Every brand tries to make a spectacle out of its NAIAS product debuts, so imagine the angst when Toyota’s unveiling of its highly anticipated FT-1 supercar concept this week hits a snafu.

The box containing the car is lowered from the ceiling of Cobo Center, where some dudes dressed up as race drivers open the left side of the box but can’t get the right-hand side to open. A crew member, easy to spot because he isn’t dressed head-to-toe white, comes out to join the struggle.

Finally the right side releases and the full car is available for the entire audience to see. Memo to journos on the right who could only photograph half a car for about 2 minutes: Sit in the middle next time.

Headed in Right Direction

Fiat-Chrysler CEO Sergio Marchionne says he was told the Chrysler 200 spot featuring rapper Eminem in 2011 was the right TV ad but the wrong car. He quips this year, with the all-new 200, the automaker will “hopefully have the right commercial and right car.”

Keeping it Exclusive

Land Rover buyers are some of the most loyal in the industry and for good reason: The brand goes out of its way to treat return customers with special attention, right down to the introduction of its new products.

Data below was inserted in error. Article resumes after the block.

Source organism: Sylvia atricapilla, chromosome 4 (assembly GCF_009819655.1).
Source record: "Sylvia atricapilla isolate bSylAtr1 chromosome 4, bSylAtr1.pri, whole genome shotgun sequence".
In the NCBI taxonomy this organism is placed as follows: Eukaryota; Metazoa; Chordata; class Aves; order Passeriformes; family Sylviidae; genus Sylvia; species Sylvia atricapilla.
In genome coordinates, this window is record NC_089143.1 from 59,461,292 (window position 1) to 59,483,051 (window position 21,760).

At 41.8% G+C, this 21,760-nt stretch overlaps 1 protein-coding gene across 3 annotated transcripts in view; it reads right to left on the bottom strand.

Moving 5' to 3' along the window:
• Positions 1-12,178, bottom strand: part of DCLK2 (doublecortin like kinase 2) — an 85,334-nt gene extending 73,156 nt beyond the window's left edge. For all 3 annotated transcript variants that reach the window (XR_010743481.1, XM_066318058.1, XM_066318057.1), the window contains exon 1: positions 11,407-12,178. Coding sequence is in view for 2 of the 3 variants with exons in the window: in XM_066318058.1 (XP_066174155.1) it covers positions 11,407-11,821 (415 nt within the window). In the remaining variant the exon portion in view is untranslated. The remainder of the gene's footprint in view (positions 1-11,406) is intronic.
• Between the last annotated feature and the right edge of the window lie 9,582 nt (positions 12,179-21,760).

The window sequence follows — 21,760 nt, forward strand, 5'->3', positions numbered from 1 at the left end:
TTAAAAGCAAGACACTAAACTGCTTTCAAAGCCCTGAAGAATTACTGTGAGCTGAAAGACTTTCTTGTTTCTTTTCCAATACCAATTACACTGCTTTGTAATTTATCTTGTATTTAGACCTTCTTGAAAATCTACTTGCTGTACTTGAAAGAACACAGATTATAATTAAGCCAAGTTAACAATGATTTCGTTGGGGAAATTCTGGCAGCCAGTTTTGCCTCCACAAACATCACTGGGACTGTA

When Land Rover launched the Range Rover long-wheelbase model in California recently, it enlisted a current owner to host the event at his home, and the audience consisted exclusively of Land Rover buyers who would be the very first people outside of the company to see the new model.

“They were the first people in the world to see it,” recalls Land Rover Brand Vice President Kim McCullough at the show here. “These are things that occur before it goes on sale. After it goes on sale, that currency is gone, because anyone can walk into a store and see it.”

Clean Sweep

Speaking with journalists several hours after sweeping the North American Car and Truck of the Year awards with the Chevy Corvette Stingray and Silverado, GM global product chief Mark Reuss keeps his enthusiasm in check. “I’m OK,” he says coyly before breaking into a wide grin. “It was pretty nice.”

As part of the ’15 Corvette Z06 unveiling earlier in the day, GM just happened to have the car escorted to Cobo Center for the reveal by a Silverado and 40 other Corvettes driven by members of the sports car’s development team.

The plan was set in motion before learning the results of the competition. “We thought maybe we’d get it, and if not it wouldn’t have ruined anything having those people drive down Interstate 75,” Reuss says. “After winning it, that was a nice thrill.”

Not Very Green of You

Honda typically is considered one of the most eco-focused automakers in the industry. It was the first to bring to market a hybrid-electric model (the Insight) and mass-market a fuel-cell car (the FCX).

But its greenness wasn't on display at its press conference here. To introduce the new '15 Fit subcompact, the automaker plastered every chair in the room with unnecessary signs reminding the seats were for credentialed media only. Isn't that the point of media days?

And by the way, NAIAS, there are no recycling bins to be found anywhere.